Salcombe lies on the south Devonshire coast on the banks of the Kingsbridge Estuary. Unsurprisingly, it’s within the South Devon Area of Outstanding Natural Beauty. If you read on, you’ll see why. The iconic image of Salcome is one with beautiful turquoise waters scattered with colourful bobbing boats, and a backdrop of rolling countryside. It’s a hub for sailing, and a beautiful seaside town that’s perfect for holidaying. Having never visited before, I thought it would be the perfect stop-off on my way down to Cornwall, and how glad I am I did.
An Evening in Higher Ashton, Devon
Following a long day celebrating a birthday in Broadway and catching up with friends, we had a long drive ahead down to Carbis Bay. I hadn’t driven in quite some time (before moving to Canada), and so was a little wary of driving. In order to break up the journey, I therefore looked at places to stay on the way down, and found a little beauty in Higher Ashton, near Exmouth in Devon.
Called the Old Bakehouse, it’s set in the rural hamlet of Higher Ashton, right in the heart of the Devon countryside. A converted bakery next to a fifteenth century thatched cottage, it has gorgeous views across the peaceful Teign Valley.
I loved that you can swing open the door to acres of glorious countryside.
Inside, it’s cosy with everything you could possibly need.
Our hosts kindly provided a welcome pack of food too. There was everything from fresh bread to yoghurts to organic eggs for breakfast.
The perfect stopover, and even better when you can enjoy this view from bed in the morning.
Unfortunately starting the day with some miserable drizzle, we hit the road. I was keen to dodge the worst of the rain, and to arrive in Lelant in Cornwall before it got too dark. One stop I was keen to make on the way for lunch was in Salcombe. I’d seen beautiful pictures of the harbour and wanted to witness it firsthand. So off we set.
Parking up, it may not have been the glorious sunshine I wished for, but it was still pretty. We walked along a street with views across the Kingsbridge Estuary before heading into the town.
The town centre of Salcombe is lined with boutique shops, adorable cafes, seaside attire, and more. It reminded me a lot of St Ives with its winding cobbled streets. It’s easy enough to turn a corner and come face to face with another gorgeous view of the harbour.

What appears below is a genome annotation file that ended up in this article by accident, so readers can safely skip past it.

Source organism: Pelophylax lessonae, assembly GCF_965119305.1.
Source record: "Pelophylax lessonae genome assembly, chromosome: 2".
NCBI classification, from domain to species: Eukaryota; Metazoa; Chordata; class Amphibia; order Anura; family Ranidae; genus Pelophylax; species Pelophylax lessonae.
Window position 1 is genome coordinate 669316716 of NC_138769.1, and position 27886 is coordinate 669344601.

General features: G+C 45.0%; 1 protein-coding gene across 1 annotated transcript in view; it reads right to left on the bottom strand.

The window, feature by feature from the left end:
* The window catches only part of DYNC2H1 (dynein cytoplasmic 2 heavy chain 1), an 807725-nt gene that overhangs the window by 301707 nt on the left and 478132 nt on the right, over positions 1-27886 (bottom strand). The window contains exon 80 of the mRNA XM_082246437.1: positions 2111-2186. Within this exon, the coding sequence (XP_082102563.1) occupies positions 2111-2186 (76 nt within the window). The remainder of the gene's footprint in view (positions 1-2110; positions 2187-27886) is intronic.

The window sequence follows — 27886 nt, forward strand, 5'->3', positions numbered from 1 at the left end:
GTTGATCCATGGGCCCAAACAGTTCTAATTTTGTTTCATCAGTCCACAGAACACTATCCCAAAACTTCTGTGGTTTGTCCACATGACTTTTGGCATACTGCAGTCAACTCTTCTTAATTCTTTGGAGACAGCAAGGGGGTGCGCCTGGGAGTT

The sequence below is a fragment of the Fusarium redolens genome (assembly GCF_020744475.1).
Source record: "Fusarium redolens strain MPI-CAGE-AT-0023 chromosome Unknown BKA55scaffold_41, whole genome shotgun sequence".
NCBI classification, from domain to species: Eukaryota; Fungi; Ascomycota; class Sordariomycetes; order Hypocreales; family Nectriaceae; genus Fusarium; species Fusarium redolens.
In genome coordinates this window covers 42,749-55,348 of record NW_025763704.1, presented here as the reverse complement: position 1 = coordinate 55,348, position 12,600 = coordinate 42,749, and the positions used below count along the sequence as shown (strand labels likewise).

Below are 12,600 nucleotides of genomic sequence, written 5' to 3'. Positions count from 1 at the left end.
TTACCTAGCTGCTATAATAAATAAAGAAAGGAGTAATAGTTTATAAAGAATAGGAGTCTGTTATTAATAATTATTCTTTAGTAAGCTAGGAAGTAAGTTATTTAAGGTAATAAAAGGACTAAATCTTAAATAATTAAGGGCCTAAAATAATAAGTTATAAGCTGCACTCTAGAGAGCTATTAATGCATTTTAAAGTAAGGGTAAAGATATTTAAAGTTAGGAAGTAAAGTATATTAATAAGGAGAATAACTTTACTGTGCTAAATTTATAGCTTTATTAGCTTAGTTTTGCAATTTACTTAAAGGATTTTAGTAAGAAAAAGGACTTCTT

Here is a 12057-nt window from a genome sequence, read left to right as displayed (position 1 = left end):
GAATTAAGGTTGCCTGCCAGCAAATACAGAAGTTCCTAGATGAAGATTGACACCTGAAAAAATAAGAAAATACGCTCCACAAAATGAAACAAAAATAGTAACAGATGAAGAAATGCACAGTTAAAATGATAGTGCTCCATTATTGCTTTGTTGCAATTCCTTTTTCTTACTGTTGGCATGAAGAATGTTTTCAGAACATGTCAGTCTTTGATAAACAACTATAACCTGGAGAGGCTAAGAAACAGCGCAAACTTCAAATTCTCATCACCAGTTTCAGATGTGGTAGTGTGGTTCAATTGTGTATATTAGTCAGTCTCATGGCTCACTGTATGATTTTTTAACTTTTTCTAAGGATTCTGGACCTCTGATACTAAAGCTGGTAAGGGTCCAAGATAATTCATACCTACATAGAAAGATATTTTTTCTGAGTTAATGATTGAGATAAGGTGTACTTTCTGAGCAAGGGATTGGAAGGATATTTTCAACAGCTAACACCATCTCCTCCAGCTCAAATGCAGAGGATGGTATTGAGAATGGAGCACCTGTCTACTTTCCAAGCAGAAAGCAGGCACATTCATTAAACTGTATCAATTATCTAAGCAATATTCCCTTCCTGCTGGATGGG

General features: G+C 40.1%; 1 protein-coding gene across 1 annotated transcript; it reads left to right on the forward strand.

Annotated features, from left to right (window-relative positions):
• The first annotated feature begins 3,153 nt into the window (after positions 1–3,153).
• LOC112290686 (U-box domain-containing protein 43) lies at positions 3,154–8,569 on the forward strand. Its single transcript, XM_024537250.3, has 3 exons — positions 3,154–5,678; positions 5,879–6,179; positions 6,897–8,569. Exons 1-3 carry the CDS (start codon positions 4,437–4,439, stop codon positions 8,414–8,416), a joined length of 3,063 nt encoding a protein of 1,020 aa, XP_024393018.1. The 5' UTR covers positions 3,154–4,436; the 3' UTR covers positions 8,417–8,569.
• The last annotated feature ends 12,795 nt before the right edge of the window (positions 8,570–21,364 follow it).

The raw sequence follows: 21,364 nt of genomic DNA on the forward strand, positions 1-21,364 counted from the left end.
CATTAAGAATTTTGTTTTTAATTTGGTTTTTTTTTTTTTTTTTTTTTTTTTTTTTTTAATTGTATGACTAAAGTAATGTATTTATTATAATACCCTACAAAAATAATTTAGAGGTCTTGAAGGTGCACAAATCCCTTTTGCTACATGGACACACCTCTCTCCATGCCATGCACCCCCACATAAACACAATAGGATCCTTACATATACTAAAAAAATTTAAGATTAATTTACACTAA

The town also has a number of local art galleries and gift shops to pick up treats for loved ones, so it’s well worth a few hours of browsing. You can expect to eat well too, with so many cosy pubs and restaurants serving up fresh seafood, Devonshire cream teas, and pasties. Don’t miss the Salcombe ice cream shop, and for a little tipple head to Salcombe Gin.
Things to Do in Salcombe
Salcombe has always been about the sea. Up until around a century ago, most inhabitants of Salcome made their money from fishing, boats, shipbuilding, and even smuggling and piracy. Nowadays, although there are less pirates, it still has a thriving harbour.
We meandered the small streets, walking past holiday cottages and lobster vendors. Of course, there are also sandy beaches and calm turquoise waters to enjoy in the summer months. Salcombe even has its own microclimate, meaning there’s a balmier temperature with warmer summers and mild winters.
Salcombe is also a paradise for those keen on water sports. From kayaking to paddle boarding, there are classes and opportunities to get stuck into the beautiful waters. Don’t miss a mackerel fishing trip, or an adrenaline fuelled RIB ride along the coast. There’s also the Salcombe Town Regatta each August, with opportunities to celebrate your favourite teams.
Walking back towards the car, we picked up a pasty ready for our Cornish adventure. Of course, we had to take the long way round to take in those lovely views again when it wasn’t so rainy and misty.
Salcombe, you’re a Devonshire dream! I’ll be back soon to see more of what you have to offer.
That’s my overview to Salcombe! Where are your favourite seaside towns to visit? Let me know in the comments below.